Block on Trump's Asylum Ban Upheld by Supreme Court
The Seventh Circuit overturned a lower court's conviction of a man who was found guilty of arson, but remanded the case with regards to lying to the FBI during the investigation.
Fortunately for the defendant, continued law enforcement officer (LEO) searches of his business went beyond the scope and purpose of the search, underscoring again the very blurry region of "fruit of poisonous tree" and the "purged taint."
In March of 2013, a federal judge sentenced Feras Rahman to two and half years in federal prison despite the fact that a jury had found him not guilty of arson. The court based his lengthy sentence on a finding that he had lied to the FBI when the investigators' discovery of a computer didn't square with Rahman's story of where the PC should have been.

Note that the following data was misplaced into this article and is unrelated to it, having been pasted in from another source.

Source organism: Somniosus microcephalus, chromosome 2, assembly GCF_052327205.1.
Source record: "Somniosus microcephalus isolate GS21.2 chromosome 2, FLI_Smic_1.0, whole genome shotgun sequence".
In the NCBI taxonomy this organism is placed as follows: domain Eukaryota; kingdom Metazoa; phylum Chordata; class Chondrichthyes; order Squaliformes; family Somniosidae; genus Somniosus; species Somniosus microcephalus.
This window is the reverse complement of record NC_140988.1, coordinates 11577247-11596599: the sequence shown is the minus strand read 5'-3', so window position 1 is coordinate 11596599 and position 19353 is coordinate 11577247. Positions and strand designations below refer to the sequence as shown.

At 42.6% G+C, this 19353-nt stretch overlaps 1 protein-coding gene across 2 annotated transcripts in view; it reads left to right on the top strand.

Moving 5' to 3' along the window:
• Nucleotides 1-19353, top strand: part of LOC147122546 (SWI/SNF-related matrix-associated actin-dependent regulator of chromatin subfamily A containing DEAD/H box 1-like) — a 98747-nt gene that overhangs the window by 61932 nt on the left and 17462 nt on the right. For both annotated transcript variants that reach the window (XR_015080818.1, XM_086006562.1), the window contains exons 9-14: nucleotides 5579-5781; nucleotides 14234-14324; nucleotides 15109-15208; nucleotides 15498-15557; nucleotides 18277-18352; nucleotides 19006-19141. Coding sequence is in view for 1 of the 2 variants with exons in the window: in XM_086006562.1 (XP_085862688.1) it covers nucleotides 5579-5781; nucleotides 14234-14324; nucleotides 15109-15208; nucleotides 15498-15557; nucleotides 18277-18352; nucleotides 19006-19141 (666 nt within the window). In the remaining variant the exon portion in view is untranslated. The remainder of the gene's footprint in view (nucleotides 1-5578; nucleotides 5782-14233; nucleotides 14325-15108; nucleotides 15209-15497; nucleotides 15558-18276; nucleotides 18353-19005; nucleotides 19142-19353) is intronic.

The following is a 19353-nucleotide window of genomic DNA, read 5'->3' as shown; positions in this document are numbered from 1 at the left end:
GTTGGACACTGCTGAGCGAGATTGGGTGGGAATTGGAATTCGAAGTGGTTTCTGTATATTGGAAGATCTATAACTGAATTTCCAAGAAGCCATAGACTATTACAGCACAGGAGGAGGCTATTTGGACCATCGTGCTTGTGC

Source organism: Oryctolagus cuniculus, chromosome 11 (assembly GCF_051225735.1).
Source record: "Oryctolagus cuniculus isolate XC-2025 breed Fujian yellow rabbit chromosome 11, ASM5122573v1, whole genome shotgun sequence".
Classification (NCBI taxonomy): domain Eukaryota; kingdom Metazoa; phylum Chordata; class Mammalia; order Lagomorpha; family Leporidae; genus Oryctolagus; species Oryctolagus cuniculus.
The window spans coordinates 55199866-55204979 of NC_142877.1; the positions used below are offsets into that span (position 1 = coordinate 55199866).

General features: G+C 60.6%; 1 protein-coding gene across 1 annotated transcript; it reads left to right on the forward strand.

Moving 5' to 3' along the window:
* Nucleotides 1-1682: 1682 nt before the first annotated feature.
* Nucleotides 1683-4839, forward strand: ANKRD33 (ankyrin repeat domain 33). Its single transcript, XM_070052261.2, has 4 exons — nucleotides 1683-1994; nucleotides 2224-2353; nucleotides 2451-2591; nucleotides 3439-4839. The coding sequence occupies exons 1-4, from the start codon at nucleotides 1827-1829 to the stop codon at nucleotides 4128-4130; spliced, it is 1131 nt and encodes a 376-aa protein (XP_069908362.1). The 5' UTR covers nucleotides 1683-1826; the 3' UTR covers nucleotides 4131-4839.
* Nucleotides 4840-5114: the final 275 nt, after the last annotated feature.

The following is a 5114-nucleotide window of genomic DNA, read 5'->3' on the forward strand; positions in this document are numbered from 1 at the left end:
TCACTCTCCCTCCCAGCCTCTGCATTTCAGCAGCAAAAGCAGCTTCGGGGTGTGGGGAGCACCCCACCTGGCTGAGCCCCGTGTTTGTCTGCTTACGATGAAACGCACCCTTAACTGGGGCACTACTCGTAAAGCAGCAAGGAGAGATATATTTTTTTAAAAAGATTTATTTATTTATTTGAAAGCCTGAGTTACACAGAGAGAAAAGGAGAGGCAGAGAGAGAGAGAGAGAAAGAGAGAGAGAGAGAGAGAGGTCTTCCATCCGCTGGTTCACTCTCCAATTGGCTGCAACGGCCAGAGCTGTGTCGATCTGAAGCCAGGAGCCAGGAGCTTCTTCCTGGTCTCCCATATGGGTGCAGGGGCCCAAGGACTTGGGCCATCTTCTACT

Prosecutors presented the story of Rahman starting the fire in a classic insurance fraud scheme with plans to start another business elsewhere. They also accused him of lying to the FBI when he told them he thought his laptop and business records were at the restaurant when it fact the computer was at his home.
Rahman's attorney argued that the evidence later found in the burned rubble of Rahman's business should be suppressed. The lower court disagreed. But the circuit court agreed with the defense and said that Rahman's initial consent to search set out a limited scope and purpose: investigators were there to find the cause of the fire, not to search out computers records.
By the time authorities left, the basement where the computer was later found had already been ruled out as a potential origin of the fire. The exclusionary rule triumphed in Rahman's favor.
The Seventh Circuit has remanded the case back to prosecutors who have to decide whether or not to expend the effort to retry Rahman on the lying charge. This time, however, the state will have to proceed without the benefit of the evidence that had been seized when LEO went back down to conduct more searches.
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